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90+ degrees and my tomatoes are flowering

Posted by sandpapertongue 7a, VA (My Page) on
Tue, Jun 17, 14 at 9:55

This is my first year growing tomatoes and it's crazy how much I am enjoying it. Watching my plants grow is like being a proud parent -- "Almost 3 feet tall now! And look at all these fruits forming!"

I have 2 Lemon Pears (I bought them without research and have since discovered that on Gardenweb, they are pretty much universally despised) that have been flowering and forming tomatoes beautifully. I also have other plants (Black Cherry, Ponderosa) that I grew from seed and are growing nicely, but I started late and they don't have any flowers yet.

We have had great weather up to now, but this week we are looking at 5 days in the 90s, possibly getting up to 97 degrees tomorrow. So what does this mean? I know that when it's over 92 degrees, the flowers won't be able to pollinate, so all those unpollinated flowers right now won't be able to form fruit. But does that mean when it cools down again, the tomato plant will go back to producing fruit? Or does the plant switch modes and focuses on ripening the existing fruit?

Basically I asking, is my Lemon Pear production going to be done once the weather is hot, and is it hopeless for my not-yet-flowering plants to ever get fruit?

Our summers are usually hot, with several days over 90 degrees but we have had Julys and Augusts with weeks in the 80s too. I thought I was in zone 7a, but it might actually be 6b if it makes any difference.

Thanks in advance for dealing with all these questions from a newbie!

The Lemon Pear
 photo B41C1F58-B24A-40D1-88E9-AFDA4D130A7B_zpsgkg3ffjs.jpg

Growing fruits
 photo C85456BC-C175-4776-BBF6-1ADC391D026A_zpsf3xqonaj.jpg

Each plant has 5-6 flower clusters right now
 photo FD398C31-86A5-4B9A-8CEC-F50F05CE9D5E_zpso3ly8zec.jpg


Follow-Up Postings:

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RE: 90+ degrees and my tomatoes are flowering

  • Posted by digdirt 6b-7a North AR (My Page) on
    Tue, Jun 17, 14 at 11:34

Yellow Pear ;), not Lemon Pear.

So what does this mean? I know that when it's over 92 degrees, the flowers won't be able to pollinate, so all those unpollinated flowers right now won't be able to form fruit. But does that mean when it cools down again, the tomato plant will go back to producing fruit? Or does the plant switch modes and focuses on ripening the existing fruit?

It isn't quite as simple as 92 or either/or. It is a combination of factors of high temps with or without high humidity or lower temps plus high humidity. But the general guideline is 95 degrees plus high humidity = no fruit set. And it isn't just the temp on your outdoor thermometer but the actual temp in and around the plant itself which is often very different. Breezes make a difference, shade makes a difference, and night time cool downs make a difference, etc.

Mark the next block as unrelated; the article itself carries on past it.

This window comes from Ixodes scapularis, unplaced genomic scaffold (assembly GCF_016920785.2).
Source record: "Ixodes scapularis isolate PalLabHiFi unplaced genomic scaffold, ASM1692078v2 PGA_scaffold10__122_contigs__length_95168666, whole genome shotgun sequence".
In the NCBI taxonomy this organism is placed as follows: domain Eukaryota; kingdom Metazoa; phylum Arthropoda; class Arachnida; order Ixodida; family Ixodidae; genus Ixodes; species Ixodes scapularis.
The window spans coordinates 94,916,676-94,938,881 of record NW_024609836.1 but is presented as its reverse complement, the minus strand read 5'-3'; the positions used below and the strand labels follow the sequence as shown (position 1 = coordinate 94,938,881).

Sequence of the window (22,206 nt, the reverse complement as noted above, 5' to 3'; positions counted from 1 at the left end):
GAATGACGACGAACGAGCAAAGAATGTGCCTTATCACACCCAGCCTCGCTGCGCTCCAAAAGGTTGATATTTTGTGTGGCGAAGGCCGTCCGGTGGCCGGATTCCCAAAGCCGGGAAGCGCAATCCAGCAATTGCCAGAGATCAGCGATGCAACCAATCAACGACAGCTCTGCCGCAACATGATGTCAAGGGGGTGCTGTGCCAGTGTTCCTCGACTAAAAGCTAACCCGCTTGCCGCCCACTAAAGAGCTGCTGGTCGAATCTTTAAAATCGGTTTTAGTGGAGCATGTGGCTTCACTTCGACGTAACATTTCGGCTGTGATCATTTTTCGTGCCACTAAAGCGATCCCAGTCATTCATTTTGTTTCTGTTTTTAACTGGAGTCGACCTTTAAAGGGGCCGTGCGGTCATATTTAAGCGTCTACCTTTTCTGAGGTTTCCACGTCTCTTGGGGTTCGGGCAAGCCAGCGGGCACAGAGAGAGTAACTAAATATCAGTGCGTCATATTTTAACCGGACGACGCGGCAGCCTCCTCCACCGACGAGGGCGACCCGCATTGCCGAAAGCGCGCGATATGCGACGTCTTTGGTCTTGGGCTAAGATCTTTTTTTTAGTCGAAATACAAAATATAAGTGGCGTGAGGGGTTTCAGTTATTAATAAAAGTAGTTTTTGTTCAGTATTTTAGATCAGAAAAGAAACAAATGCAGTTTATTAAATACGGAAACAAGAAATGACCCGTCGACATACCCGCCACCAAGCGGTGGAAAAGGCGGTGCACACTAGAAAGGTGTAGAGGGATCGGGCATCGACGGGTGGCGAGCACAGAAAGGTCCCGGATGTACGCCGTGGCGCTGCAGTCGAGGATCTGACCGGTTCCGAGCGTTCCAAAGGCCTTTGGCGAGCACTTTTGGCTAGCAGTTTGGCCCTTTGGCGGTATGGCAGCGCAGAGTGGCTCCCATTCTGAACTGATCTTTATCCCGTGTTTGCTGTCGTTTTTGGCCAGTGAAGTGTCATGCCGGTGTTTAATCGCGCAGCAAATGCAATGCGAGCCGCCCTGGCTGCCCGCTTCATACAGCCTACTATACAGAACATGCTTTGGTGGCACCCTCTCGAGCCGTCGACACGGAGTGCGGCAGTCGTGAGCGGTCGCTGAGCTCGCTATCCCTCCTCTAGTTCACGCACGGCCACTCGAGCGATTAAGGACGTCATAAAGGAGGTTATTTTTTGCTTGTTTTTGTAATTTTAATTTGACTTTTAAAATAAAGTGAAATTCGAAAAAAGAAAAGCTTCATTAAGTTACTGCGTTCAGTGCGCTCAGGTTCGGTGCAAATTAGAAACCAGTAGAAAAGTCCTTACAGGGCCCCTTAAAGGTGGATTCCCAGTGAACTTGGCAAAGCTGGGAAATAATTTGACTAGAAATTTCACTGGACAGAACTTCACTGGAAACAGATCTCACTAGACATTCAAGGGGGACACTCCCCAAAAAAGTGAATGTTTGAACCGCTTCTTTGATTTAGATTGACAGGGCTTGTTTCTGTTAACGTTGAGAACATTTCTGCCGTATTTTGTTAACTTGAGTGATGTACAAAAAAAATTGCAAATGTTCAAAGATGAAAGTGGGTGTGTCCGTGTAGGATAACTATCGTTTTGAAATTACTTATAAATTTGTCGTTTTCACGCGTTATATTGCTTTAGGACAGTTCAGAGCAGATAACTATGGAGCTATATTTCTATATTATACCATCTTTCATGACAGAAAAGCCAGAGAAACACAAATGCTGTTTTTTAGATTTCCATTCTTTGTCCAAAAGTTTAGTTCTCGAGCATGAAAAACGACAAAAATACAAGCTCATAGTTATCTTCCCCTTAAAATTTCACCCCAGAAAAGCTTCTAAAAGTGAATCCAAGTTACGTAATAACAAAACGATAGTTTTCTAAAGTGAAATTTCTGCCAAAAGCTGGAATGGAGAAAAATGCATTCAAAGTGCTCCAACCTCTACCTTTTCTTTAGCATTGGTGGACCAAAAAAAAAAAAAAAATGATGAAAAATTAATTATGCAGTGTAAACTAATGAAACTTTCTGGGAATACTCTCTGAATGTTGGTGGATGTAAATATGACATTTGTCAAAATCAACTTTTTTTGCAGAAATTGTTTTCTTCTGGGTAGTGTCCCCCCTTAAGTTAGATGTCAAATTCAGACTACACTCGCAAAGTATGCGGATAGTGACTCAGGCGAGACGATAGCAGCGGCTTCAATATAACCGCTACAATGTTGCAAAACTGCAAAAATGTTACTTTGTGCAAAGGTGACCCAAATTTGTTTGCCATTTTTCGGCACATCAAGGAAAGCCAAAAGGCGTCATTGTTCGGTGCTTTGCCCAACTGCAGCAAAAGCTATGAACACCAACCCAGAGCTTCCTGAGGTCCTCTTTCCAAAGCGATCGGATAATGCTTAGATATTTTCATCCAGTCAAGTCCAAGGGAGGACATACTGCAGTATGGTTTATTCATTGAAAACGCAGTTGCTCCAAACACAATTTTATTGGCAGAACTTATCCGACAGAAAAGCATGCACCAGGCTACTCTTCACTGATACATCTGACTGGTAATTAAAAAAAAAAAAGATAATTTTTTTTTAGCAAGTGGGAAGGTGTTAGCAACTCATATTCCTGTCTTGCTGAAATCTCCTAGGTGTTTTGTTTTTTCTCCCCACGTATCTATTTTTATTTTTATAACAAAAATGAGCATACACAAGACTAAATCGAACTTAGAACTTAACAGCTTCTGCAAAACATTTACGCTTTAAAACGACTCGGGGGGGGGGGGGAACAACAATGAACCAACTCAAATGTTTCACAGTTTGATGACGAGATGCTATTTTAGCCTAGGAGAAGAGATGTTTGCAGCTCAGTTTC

The blooms you already have are likely already pollinated as many are pollinated before they even open. If not you can help them by finger flicking the bloom cluster. And yes when it cools down again, even if it is weeks from now, it will bloom more and set fruit as long as the plant stays healthy.

Dave


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RE: 90+ degrees and my tomatoes are flowering

Thank you Dave! As always, your explanations are indepth and so illuminating!

So, I have another question: if tomato plants will continue to flower and set fruit once the weather turns cooler again, then why do people do a fall planting? Is it because by August the plants are 10 feet tall and ravaged by pests and disease?

(Ah, yellow pear, not lemon. I think I gave them a fancier name in my head to make up for the lackluster reviews on this forum!)


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RE: 90+ degrees and my tomatoes are flowering

  • Posted by digdirt 6b-7a North AR (My Page) on
    Tue, Jun 17, 14 at 13:18

then why do people do a fall planting? Is it because by August the plants are 10 feet tall and ravaged by pests and disease?

Amount and type of care will determine the health of the plant when the cooler season arrives. Some prefer to just rip out the older plants and replace with new ones if their season length allows. Less work. And with determinate varieties not much is gained by trying to keep them going.

But with indeterminate varieties or in shorter growing seasons, it can be worth the effort to keep the plant well-fed, watered, affected foliage removed, damaged branches trimmed, and healthy until the weather breaks.

Some will trim the plant back to trigger new growth, many will take cuttings from the existing plant and root them. Lots of ways to insure a later crop.

Basically it boils down to your choice.

Dave


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RE: 90+ degrees and my tomatoes are flowering

Dave is spot on. There are a few tomato plants in my garden that once the ripe fruit is harvested I will rip out. I will then plant fresh plants there. The ones that are being removed are dying off from producing fruit, and the heat is taking its toll as well. Not to mention some issues of blight. While the plants would survive, and maybe spring back a little. The output they would give once the weather cools here pales in comparison to plant that is more healthy.

Also production of new fruit takes a nose dive for most of the larger fruiting plants here this time of year for a couple of months due to the high heat, and humidity. A fresh plant will grow very large though that weather. It takes the cooling off to get fruit production going.

Oh and in my experience cherry varieties tend to be able to set fruit when the larger varieties shut down. The trade off is they seem to take a long time to ripen in the heat though.


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